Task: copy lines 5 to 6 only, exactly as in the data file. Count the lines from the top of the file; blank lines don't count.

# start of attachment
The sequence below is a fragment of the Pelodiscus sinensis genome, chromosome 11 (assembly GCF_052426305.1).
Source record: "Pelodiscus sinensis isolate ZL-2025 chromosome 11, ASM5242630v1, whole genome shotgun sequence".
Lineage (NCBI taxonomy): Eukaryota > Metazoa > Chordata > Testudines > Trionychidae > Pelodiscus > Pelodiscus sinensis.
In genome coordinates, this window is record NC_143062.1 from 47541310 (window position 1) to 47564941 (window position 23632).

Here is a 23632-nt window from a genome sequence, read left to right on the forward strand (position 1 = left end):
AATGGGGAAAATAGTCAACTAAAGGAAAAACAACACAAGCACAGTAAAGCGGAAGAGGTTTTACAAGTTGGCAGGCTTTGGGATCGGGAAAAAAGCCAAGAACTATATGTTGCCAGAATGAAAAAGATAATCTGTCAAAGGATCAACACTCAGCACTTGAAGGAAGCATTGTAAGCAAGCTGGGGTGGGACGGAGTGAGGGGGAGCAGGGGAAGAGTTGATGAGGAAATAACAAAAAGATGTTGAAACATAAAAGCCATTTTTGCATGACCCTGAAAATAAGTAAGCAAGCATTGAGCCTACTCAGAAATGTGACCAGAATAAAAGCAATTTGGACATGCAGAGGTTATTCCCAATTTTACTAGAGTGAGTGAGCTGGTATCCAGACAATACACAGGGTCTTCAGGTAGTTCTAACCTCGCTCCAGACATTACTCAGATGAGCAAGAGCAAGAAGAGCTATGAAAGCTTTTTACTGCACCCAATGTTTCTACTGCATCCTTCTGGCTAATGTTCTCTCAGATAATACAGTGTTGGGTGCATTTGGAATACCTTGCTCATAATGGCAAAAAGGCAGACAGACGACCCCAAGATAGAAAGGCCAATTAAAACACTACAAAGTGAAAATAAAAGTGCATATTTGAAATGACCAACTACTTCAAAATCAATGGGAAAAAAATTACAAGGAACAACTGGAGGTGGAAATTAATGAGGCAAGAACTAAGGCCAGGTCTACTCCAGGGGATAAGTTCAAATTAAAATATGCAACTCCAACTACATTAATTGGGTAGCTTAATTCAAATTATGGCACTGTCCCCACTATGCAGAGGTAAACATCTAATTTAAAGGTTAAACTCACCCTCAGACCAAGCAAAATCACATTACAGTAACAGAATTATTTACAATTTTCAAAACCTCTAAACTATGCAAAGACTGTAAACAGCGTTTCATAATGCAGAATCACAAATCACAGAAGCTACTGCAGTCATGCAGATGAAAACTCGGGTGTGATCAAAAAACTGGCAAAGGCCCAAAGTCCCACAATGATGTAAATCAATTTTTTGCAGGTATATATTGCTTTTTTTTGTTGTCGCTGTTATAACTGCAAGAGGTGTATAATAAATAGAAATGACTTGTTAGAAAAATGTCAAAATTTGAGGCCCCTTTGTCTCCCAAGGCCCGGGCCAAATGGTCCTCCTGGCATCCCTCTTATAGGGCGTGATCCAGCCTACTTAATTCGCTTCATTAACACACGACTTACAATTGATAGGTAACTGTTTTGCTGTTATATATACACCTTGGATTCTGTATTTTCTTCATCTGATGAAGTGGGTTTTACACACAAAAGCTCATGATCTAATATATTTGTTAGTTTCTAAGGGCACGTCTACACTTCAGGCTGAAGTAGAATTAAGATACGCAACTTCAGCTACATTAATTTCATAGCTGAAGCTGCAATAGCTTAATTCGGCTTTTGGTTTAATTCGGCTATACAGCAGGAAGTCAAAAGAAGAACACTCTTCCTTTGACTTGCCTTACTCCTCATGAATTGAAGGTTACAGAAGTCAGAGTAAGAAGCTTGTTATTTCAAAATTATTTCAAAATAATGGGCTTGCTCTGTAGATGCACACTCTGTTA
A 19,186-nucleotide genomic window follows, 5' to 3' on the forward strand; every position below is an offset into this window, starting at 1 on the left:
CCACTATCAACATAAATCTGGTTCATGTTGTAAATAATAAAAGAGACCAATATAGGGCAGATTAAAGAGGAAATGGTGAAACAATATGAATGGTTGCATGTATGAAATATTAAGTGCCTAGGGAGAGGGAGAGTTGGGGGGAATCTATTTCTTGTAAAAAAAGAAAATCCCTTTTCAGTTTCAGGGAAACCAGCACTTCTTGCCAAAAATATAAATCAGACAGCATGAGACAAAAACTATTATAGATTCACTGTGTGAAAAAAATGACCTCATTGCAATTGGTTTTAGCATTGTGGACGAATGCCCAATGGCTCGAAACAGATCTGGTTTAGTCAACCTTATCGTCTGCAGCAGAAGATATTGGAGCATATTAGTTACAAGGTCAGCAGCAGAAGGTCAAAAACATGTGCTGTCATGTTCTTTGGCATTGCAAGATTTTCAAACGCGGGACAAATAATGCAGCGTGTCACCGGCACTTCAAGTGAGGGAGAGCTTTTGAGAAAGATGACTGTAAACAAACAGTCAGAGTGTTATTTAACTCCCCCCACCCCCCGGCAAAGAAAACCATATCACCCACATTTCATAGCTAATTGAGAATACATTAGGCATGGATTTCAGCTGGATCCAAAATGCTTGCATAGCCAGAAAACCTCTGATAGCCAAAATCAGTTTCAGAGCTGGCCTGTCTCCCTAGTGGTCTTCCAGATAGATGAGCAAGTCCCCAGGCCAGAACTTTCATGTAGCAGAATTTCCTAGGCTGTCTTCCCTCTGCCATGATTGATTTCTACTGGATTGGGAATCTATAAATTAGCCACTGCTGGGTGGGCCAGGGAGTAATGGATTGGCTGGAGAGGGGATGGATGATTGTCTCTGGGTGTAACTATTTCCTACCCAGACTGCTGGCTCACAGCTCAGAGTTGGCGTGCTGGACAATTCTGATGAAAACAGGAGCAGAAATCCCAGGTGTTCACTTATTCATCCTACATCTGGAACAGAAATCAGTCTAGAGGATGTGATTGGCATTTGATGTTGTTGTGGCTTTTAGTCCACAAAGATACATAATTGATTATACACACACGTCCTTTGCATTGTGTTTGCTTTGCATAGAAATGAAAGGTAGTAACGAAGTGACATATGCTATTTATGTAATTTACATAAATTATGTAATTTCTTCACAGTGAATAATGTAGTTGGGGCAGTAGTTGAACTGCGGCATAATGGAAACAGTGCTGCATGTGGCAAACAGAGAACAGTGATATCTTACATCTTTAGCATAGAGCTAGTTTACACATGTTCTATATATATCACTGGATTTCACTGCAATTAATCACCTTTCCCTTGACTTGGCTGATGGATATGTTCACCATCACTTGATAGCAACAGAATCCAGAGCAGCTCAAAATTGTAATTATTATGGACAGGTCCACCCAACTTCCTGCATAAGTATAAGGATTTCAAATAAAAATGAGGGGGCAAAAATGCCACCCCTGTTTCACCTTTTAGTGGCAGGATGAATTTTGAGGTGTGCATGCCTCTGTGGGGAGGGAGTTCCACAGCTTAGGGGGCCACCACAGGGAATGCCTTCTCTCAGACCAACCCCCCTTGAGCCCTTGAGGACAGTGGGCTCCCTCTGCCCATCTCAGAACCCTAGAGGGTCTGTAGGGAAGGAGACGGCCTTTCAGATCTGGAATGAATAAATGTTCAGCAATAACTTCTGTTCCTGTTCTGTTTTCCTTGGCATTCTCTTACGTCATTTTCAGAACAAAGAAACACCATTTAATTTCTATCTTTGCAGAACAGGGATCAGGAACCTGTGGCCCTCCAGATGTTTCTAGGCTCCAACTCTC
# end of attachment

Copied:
Here is a 23632-nt window from a genome sequence, read left to right on the forward strand (position 1 = left end):
AATGGGGAAAATAGTCAACTAAAGGAAAAACAACACAAGCACAGTAAAGCGGAAGAGGTTTTACAAGTTGGCAGGCTTTGGGATCGGGAAAAAAGCCAAGAACTATATGTTGCCAGAATGAAAAAGATAATCTGTCAAAGGATCAACACTCAGCACTTGAAGGAAGCATTGTAAGCAAGCTGGGGTGGGACGGAGTGAGGGGGAGCAGGGGAAGAGTTGATGAGGAAATAACAAAAAGATGTTGAAACATAAAAGCCATTTTTGCATGACCCTGAAAATAAGTAAGCAAGCATTGAGCCTACTCAGAAATGTGACCAGAATAAAAGCAATTTGGACATGCAGAGGTTATTCCCAATTTTACTAGAGTGAGTGAGCTGGTATCCAGACAATACACAGGGTCTTCAGGTAGTTCTAACCTCGCTCCAGACATTACTCAGATGAGCAAGAGCAAGAAGAGCTATGAAAGCTTTTTACTGCACCCAATGTTTCTACTGCATCCTTCTGGCTAATGTTCTCTCAGATAATACAGTGTTGGGTGCATTTGGAATACCTTGCTCATAATGGCAAAAAGGCAGACAGACGACCCCAAGATAGAAAGGCCAATTAAAACACTACAAAGTGAAAATAAAAGTGCATATTTGAAATGACCAACTACTTCAAAATCAATGGGAAAAAAATTACAAGGAACAACTGGAGGTGGAAATTAATGAGGCAAGAACTAAGGCCAGGTCTACTCCAGGGGATAAGTTCAAATTAAAATATGCAACTCCAACTACATTAATTGGGTAGCTTAATTCAAATTATGGCACTGTCCCCACTATGCAGAGGTAAACATCTAATTTAAAGGTTAAACTCACCCTCAGACCAAGCAAAATCACATTACAGTAACAGAATTATTTACAATTTTCAAAACCTCTAAACTATGCAAAGACTGTAAACAGCGTTTCATAATGCAGAATCACAAATCACAGAAGCTACTGCAGTCATGCAGATGAAAACTCGGGTGTGATCAAAAAACTGGCAAAGGCCCAAAGTCCCACAATGATGTAAATCAATTTTTTGCAGGTATATATTGCTTTTTTTTGTTGTCGCTGTTATAACTGCAAGAGGTGTATAATAAATAGAAATGACTTGTTAGAAAAATGTCAAAATTTGAGGCCCCTTTGTCTCCCAAGGCCCGGGCCAAATGGTCCTCCTGGCATCCCTCTTATAGGGCGTGATCCAGCCTACTTAATTCGCTTCATTAACACACGACTTACAATTGATAGGTAACTGTTTTGCTGTTATATATACACCTTGGATTCTGTATTTTCTTCATCTGATGAAGTGGGTTTTACACACAAAAGCTCATGATCTAATATATTTGTTAGTTTCTAAGGGCACGTCTACACTTCAGGCTGAAGTAGAATTAAGATACGCAACTTCAGCTACATTAATTTCATAGCTGAAGCTGCAATAGCTTAATTCGGCTTTTGGTTTAATTCGGCTATACAGCAGGAAGTCAAAAGAAGAACACTCTTCCTTTGACTTGCCTTACTCCTCATGAATTGAAGGTTACAGAAGTCAGAGTAAGAAGCTTGTTATTTCAAAATTATTTCAAAATAATGGGCTTGCTCTGTAGATGCACACTCTGTTA